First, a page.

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Molecular diversification of inhibitory neurons during development

Project description

Molecular mechanisms of cortical interneuron development

Abnormal neuronal differentiation can result in a variety of neuropsychiatric disorders, including epilepsy, autism, bipolar disorder and schizophrenia. Cortical interneurons are a diverse class of inhibitory neurons that are important for the stability of the neural circuits underlying cognitive and higher-order brain functions. The EU-funded GIDE project will investigate whether neurodevelopmental trajectories are predetermined by particular progenitors during mitotic stages or emerge later in the development process through interactions with the environment. The study will employ genetic fate-mapping, high-throughput single-cell RNA sequencing and molecular tagging techniques to gain a detailed understanding of neurogenesis at the cellular level. Furthermore, the researchers will focus on the genetic mechanisms that determine cell fate regulation by environmental processes during postnatal development.

Objective

Cortical interneurons are a diverse class of inhibitory neurons that play a particularly important role in the stability of the neural circuits underlying cognitive and higher order brain functions. A growing body of evidence suggests that perturbation of interneuron development can result in a variety of complex neuropsychiatric disorders, including autism, bipolar disorder, and schizophrenia. Thus, elucidating how interneurons develop and integrate into canonical brain circuits is crucial for understanding the brain in both health and disease.

During perinatal development, intrinsic and environmental processes cooperate to establish the adult form of brain connectivity and behaviour control. To elucidate the molecular mechanisms underlying these interactive processes, I propose to combine genetic fate-mapping techniques with high-throughput single-cell RNA sequencing technologies to gain a detailed understanding of neurogenesis at the cellular level and elucidate how an immense diversity of interneuron subtypes is generated (Aim 1). Furthermore, I will utilize a novel retroviral barcoding strategy to reveal how much of an interneuron’s fate is genetically predetermined by lineage within progenitor zones of the ventral forebrain (Aim 2). Finally, I will study the genetic mechanisms that enable cell intrinsic programs to be shaped by environmental activity-dependent processes during the critical window of development (Aim 3). Candidate genes resulting from these aims will be functionally characterized through gain of function and loss of function methods.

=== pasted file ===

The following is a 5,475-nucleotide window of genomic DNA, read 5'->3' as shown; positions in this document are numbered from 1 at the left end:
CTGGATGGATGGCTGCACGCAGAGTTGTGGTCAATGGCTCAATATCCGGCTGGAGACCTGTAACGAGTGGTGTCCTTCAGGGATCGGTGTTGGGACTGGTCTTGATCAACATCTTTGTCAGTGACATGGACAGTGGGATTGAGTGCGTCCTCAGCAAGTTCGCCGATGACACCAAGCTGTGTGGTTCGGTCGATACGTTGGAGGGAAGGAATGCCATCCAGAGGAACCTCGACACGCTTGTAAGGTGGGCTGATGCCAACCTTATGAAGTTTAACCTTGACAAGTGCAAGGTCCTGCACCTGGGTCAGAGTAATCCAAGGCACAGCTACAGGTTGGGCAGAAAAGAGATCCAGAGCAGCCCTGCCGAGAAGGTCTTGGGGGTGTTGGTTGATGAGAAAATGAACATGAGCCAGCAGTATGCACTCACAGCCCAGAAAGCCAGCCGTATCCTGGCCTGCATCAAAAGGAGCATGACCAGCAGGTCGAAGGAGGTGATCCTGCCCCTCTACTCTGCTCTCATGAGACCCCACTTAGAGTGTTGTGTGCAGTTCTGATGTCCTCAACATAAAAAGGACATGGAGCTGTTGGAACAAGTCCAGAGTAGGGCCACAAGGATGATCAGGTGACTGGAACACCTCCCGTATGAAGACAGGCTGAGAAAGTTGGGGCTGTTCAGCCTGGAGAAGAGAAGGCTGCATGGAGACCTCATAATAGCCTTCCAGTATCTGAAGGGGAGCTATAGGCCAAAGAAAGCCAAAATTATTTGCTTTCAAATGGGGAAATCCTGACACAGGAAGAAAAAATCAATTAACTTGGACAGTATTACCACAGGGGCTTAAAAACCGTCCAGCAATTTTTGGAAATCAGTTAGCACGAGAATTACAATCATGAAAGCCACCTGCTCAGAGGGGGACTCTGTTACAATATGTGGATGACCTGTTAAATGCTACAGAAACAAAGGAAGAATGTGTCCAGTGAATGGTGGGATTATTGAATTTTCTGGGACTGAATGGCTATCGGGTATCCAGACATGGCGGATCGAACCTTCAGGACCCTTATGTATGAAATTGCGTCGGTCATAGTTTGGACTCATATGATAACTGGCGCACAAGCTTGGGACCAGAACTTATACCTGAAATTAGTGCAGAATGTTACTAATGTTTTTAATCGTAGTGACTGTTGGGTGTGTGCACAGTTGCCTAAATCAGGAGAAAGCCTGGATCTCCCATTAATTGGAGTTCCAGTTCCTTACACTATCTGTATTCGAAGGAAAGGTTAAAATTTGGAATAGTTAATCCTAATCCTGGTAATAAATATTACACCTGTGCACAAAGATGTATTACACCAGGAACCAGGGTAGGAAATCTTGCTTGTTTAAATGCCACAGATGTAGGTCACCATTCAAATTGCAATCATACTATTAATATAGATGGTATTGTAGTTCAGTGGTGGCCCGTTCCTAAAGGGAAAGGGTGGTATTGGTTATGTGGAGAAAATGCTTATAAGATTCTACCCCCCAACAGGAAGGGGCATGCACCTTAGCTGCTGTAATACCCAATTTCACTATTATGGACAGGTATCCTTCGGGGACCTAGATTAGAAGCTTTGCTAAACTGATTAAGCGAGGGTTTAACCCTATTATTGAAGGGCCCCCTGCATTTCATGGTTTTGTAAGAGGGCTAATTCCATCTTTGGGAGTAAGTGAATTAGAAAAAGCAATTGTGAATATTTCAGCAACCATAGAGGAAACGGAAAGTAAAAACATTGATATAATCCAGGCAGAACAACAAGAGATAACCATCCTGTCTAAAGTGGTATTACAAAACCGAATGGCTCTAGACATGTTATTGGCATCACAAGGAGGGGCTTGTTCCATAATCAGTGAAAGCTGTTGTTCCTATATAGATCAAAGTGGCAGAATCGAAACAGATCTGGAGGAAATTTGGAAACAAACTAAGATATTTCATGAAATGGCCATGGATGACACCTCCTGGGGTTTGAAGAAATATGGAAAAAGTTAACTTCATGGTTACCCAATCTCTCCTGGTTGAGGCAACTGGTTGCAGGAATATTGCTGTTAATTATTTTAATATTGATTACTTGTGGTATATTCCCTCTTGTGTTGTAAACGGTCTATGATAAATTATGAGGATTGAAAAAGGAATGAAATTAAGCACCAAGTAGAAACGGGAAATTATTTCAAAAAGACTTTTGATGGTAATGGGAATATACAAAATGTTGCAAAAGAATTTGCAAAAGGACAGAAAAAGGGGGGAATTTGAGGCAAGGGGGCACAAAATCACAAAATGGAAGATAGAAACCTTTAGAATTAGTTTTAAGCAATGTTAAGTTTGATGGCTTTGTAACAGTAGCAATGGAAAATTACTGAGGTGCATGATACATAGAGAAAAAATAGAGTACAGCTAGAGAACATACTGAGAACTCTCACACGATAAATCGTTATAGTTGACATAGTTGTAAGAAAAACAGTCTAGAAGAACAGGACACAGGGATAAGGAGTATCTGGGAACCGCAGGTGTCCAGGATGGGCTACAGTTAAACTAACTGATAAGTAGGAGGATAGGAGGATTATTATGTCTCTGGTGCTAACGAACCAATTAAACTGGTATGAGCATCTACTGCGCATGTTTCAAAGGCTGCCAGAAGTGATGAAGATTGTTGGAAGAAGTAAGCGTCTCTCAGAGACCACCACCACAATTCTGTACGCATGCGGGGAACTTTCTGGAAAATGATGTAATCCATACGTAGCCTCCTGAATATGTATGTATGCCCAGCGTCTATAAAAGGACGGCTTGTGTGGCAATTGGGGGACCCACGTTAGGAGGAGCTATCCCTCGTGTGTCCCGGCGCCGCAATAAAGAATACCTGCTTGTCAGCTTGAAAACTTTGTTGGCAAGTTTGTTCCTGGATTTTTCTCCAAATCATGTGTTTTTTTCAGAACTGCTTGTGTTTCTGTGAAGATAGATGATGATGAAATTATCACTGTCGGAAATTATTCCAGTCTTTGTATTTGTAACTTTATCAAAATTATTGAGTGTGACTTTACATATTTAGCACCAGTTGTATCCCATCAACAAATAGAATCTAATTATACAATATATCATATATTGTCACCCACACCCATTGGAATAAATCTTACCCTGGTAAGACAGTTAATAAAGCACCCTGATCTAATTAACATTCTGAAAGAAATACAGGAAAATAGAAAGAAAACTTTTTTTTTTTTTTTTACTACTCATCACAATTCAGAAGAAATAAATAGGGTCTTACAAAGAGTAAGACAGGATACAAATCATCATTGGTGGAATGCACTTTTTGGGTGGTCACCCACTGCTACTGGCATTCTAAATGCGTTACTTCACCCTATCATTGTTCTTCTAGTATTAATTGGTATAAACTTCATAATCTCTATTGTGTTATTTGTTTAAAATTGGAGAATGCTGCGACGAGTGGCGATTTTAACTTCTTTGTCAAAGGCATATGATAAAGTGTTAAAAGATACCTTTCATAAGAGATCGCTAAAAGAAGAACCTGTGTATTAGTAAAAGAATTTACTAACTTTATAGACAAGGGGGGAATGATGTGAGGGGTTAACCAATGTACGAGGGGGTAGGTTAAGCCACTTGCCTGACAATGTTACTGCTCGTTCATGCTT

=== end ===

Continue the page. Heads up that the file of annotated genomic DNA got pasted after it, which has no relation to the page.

This proposal takes full advantage of my extensive training in viral and mouse genetic techniques, single-cell transcriptomic data processing, and in vivo manipulation of neuronal activity. I am confident that I will be able to successfully complete the proposed aims while exploring fascinating and long-standing questions of developmental neurobiology.

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Coordinator

MAX-PLANCK-GESELLSCHAFT ZUR FORDERUNG DER WISSENSCHAFTEN EV
Net EU contribution
€ 1 493 382,00
Address
Hofgartenstrasse 8
80539 Munchen
Germany

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Region
Bayern Oberbayern München, Kreisfreie Stadt
Activity type
Research Organisations
Links
Other funding
€ 0,00

Beneficiaries (1)